When I am in my painting, I'm not aware of what I'm doing. It is only after a sort of 'get acquainted' period that I see what I have been about. I have no fears about making changes, destroying the iamge, etc., because the painting has a life of its own. I try to let it come through. It is only when I lose contact with the painting that the result is a mess. Otherwise there is pure harmony, an easy give and take, and the painting comes out well.

the sublime of the hudson river school

"Autumn on the Hudson River"
Jasper Cropsey
A good friend points out that the idea of artist as shaman or messenger elevates the artist to a special status and this could be a ridiculous and or dangerous idea.

Friday, January 18, 2008

Early communities and groups all around the world relied on some version of the Shaman. The shaman was regarded as a person who stood in between two worlds. With one foot in the physical world and one foot in the spirit world, the shaman's responsibility was to pass information from one realm to the other.


It is worth noting that thoughts on "spirituality" should not be limited to Christian spirituality - or even "religion" for that matter. When thinking about the spiritual aspect of all visual art (and at this point I'm in favor of arguing that there is one) my interest is in the idea that artists are attempting to navigate a balance between what is visible and invisible - between what can be described verbally and what simply must be experienced.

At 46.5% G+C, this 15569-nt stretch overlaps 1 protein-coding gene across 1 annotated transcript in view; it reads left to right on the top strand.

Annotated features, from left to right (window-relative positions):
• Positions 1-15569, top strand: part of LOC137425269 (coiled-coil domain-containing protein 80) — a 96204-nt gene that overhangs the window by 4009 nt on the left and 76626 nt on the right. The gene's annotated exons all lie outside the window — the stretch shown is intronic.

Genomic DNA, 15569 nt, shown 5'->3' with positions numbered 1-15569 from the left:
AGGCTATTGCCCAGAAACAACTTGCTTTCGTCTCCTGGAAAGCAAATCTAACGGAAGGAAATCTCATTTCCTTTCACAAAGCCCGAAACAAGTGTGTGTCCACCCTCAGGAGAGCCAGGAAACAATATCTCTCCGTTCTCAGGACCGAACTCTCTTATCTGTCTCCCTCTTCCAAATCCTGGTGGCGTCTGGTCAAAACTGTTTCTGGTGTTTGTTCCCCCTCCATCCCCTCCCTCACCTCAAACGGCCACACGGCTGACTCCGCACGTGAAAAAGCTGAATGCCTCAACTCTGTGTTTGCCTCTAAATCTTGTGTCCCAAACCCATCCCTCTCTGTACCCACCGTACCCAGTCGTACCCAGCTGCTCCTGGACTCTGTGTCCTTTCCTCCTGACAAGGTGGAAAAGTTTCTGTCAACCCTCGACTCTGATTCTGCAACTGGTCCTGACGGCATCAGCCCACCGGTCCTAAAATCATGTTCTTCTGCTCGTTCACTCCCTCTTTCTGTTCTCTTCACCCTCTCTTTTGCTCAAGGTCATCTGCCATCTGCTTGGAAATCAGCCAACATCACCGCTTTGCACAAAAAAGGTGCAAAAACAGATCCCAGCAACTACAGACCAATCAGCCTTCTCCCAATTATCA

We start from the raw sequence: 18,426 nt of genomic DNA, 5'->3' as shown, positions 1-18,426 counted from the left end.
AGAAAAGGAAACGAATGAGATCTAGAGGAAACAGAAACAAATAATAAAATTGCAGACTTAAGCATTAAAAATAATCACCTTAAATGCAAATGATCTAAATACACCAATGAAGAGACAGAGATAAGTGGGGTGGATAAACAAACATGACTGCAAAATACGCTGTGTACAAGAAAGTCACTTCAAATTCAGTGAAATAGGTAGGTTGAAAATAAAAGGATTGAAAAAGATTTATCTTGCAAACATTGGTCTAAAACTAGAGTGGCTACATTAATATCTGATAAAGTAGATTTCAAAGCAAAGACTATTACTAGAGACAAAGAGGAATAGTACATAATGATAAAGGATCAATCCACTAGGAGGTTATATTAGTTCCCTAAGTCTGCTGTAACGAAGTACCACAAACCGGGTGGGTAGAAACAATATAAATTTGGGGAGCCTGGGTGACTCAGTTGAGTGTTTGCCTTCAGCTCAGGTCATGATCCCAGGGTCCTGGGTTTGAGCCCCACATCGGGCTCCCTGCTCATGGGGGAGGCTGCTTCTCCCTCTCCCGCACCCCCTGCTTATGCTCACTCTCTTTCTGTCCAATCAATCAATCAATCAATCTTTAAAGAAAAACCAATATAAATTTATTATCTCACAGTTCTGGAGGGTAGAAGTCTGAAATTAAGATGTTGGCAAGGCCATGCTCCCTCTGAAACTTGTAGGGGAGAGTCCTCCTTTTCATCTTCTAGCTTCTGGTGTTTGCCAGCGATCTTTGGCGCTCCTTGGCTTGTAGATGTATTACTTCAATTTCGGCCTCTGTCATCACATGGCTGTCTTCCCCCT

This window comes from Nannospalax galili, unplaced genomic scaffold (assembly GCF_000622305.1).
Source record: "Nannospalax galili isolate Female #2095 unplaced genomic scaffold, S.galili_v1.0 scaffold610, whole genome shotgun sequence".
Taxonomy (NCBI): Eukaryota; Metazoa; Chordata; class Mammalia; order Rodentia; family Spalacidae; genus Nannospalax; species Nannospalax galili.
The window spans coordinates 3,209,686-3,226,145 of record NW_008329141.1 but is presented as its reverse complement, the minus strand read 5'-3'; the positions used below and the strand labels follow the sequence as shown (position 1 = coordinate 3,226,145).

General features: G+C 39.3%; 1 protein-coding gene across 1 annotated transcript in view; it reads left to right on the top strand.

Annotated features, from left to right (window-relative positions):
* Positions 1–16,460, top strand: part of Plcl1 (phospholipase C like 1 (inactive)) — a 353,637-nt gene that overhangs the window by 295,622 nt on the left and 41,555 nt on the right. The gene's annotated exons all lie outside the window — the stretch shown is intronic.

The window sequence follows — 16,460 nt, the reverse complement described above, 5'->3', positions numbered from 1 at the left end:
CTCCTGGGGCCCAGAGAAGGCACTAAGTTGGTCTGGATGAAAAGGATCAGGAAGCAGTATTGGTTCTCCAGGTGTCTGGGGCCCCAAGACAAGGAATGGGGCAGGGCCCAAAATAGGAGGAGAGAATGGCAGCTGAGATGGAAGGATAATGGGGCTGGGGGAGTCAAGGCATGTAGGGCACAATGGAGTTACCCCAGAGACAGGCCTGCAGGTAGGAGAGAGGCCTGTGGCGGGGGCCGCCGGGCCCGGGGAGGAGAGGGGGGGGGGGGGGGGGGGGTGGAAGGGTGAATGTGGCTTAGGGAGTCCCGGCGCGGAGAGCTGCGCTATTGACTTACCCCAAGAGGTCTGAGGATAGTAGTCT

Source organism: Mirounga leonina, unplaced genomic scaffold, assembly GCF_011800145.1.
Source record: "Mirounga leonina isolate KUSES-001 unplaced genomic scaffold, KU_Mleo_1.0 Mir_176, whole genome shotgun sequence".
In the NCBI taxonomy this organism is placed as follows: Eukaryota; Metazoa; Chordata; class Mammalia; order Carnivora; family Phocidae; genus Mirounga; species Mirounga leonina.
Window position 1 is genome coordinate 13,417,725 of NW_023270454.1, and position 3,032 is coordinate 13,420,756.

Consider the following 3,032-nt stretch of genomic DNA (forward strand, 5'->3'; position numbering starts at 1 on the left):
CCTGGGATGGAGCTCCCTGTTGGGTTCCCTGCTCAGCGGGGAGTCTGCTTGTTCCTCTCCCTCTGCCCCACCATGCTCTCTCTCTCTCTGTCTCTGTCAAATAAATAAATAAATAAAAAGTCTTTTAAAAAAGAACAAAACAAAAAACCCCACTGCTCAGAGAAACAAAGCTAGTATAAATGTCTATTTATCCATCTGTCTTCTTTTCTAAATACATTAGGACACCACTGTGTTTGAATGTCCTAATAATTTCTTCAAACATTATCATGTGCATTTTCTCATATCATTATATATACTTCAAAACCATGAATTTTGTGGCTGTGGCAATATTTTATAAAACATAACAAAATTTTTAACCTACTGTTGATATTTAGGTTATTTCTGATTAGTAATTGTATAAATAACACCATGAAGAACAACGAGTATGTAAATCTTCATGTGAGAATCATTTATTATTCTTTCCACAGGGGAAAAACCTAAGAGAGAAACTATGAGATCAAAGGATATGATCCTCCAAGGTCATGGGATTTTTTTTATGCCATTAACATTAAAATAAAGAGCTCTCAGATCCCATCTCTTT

Having grown up in the Bible Belt, my experience with the spiritual is slanted heavily toward the Christian. For this reason I have taken an interest in the creative life of Clive Staples (Jack) Lewis. Not that Bible Belt-ers would be quick to embrace the creative work of a man known for his love of tobacco and beer. Lewis seemed to have little trouble maintaining a balance between what he could prove to be logically true and what he could not prove but felt must be true.
My interest at this point is that that Lewis was able to use his creative works to make people of all backgrounds and religions think and ask questions about life. There were no sermons or cheesy "After School Special" moments. He posed questions and where there were blanks, he simply left them blank.
When he wanted to help the war effort in England during WWII it is important (and related) to note that Lewis refused to use his writing talents to create propaganda for his country.

Monday, January 14, 2008

Thursday, January 10, 2008

research on the spiritual and the sublime

J. Michael Simpson

Excerpt from Simpson's artist statement: